Perú withdraws ambassador to Chile in espionage row
LIMA, Perú — Peru announced Saturday it has withdrawn its ambassador in Santiago to protest alleged espionage by Chile.
Relations soured between the two countries late last month after Perú claimed Chile paid three members of the Peruvian navy to spy on their own nation.
Perú’s foreign ministry announced the withdrawal of the ambassador in a statement, saying he would not return until Chile provided necessary assurances over the incident.
Lima recalled Ambassador Fernando Rojas Samanez on Feb. 20 after it made the claims against Chile and detained the alleged spies.
In a first protest note, Perú claimed the military members were paid for spying by Chile between 2005 and 2012.
The letter demanded a prompt investigation into the spying and called for assurances that the espionage not be repeated.
In a second letter of protest issued Saturday, Perú said it “reiterates its firm rejection and deep concern” over the “actions of espionage by Chile.”
“This is Perú’s sovereign decision to make” if it so chooses, Chile’s Foreign Minister Heraldo Muñoz said.
“We cannot comment (about Perú’s diplomatic notes). After reviewing them, we will comment at the appropriate time.”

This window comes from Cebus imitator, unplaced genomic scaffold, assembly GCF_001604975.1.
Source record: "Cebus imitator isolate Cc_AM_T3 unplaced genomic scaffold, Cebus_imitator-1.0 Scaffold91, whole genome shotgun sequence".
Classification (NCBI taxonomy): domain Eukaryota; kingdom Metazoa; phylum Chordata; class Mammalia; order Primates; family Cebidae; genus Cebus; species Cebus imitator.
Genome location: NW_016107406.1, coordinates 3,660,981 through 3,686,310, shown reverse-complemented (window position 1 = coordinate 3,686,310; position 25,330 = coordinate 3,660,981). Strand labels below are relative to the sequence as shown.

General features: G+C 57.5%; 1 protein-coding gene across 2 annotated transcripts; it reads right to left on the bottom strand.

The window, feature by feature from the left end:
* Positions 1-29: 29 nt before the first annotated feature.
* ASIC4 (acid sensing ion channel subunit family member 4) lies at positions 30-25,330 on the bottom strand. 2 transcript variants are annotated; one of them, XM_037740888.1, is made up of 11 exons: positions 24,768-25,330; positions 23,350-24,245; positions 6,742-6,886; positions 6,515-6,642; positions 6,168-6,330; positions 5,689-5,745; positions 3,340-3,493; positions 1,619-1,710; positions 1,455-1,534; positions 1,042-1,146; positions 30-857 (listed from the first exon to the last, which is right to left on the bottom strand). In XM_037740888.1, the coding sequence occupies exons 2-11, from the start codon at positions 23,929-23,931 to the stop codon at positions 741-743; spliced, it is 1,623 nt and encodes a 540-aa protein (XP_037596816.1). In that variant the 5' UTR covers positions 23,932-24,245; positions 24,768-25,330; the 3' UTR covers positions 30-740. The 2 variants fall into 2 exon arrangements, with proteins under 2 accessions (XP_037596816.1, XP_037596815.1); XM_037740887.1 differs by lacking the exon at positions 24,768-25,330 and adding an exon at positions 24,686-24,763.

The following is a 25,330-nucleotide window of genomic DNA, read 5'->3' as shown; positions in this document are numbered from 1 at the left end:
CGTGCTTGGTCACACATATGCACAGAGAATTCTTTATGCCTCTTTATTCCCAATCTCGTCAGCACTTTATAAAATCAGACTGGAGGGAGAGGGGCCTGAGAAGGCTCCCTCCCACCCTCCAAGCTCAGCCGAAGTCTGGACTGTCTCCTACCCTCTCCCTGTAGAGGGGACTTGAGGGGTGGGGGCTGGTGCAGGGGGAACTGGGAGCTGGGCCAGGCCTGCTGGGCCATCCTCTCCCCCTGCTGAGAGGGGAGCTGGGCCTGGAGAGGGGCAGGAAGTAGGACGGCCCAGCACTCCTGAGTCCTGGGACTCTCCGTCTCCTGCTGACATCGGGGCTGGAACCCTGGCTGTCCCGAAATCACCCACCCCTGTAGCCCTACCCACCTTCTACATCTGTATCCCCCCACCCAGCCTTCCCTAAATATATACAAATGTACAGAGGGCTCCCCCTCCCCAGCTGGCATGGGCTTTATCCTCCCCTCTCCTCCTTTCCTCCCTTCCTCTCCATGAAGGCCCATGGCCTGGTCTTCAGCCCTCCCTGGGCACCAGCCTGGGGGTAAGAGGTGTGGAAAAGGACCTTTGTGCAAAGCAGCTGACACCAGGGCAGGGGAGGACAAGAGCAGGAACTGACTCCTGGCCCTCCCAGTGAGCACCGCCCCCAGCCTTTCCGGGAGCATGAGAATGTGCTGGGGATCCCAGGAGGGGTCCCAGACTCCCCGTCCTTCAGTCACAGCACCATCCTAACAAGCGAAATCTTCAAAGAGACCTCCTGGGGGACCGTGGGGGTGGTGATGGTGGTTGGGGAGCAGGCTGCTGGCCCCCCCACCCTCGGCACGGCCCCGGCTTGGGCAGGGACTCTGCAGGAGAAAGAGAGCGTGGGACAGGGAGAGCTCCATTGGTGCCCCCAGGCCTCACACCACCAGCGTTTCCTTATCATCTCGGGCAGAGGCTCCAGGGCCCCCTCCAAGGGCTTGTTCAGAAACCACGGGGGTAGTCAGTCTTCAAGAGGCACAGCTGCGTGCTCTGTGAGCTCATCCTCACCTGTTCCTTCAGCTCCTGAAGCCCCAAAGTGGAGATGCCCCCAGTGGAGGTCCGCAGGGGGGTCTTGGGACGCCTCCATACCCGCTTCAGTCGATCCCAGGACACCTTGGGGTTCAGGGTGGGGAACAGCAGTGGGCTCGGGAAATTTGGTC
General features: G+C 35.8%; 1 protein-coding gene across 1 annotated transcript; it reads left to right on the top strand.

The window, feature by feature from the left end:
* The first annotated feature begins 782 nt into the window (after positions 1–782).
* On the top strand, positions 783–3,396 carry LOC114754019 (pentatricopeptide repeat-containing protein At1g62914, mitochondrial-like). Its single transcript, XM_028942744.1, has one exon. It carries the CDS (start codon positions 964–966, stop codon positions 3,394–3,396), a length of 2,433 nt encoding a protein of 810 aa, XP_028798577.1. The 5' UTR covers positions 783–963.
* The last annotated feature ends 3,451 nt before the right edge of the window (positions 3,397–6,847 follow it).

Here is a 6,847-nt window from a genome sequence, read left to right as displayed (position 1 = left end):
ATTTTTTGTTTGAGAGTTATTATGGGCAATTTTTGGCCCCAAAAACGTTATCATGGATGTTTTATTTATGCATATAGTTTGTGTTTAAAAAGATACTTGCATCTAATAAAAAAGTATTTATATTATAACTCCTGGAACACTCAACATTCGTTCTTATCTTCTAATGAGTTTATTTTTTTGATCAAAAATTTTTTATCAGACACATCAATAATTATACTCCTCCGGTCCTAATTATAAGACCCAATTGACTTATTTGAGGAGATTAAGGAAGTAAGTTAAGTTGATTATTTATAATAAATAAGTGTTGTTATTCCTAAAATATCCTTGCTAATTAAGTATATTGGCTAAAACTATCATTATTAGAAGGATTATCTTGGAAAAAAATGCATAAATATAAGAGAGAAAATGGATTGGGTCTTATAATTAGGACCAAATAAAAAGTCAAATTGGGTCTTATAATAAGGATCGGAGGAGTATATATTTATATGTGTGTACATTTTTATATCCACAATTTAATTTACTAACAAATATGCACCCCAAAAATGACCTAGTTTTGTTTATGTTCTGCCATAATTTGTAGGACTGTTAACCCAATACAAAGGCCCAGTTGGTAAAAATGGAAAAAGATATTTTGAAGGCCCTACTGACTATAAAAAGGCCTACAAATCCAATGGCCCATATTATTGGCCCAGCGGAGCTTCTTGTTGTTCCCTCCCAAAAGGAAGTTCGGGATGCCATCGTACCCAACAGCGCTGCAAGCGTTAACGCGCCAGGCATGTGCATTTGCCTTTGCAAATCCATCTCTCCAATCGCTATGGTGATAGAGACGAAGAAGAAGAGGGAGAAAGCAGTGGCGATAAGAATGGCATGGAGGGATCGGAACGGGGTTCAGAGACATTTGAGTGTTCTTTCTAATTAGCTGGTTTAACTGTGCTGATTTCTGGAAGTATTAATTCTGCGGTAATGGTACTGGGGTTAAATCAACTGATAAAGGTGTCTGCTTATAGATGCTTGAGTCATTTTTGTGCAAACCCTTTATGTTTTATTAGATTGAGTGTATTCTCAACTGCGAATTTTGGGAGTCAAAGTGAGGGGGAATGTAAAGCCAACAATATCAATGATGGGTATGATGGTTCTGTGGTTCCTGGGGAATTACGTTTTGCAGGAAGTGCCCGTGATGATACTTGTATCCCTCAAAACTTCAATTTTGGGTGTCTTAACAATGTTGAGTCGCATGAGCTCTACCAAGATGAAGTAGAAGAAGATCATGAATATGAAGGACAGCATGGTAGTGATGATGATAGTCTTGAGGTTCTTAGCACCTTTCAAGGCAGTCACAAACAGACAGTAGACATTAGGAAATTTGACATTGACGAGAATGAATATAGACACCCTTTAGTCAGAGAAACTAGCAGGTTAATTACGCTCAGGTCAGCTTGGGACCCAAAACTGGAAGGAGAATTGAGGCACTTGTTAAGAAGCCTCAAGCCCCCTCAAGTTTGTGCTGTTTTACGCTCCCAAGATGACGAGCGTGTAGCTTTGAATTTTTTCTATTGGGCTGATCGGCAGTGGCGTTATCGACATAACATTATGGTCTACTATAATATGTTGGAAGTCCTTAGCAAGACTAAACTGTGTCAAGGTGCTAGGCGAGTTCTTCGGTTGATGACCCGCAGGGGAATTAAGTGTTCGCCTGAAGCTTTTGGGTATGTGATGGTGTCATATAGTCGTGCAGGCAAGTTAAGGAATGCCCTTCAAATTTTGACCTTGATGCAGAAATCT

Chilean President Michelle Bachelet said that her ambassador to Lima, Roberto Ibarra, would stay in Chile’s capital for a few days “to respond to this new (diplomatic) note.”
You may be interested
TBT: An indigenous uprising in ancient Costa RicaAlejandro Zúñiga - November 21, 2019
For a unique look into Costa Rica's past, you can't do much better than the 1913 book, "History of the…
UN calls on Nicaragua to end repression after church siege draws international attentionBlanca Morel / AFP - November 21, 2019
Opposition protesters holding a hunger strike inside Managua's Catholic Cathedral and the pro-government supporters opposing them ended a standoff Tuesday,…
Evo Morales calls for international help to stop Bolivia ‘genocide’AFP - November 21, 2019
Ex-president Evo Morales urged the international community Wednesday to intervene to stop what he called a "genocide" in Bolivia, where…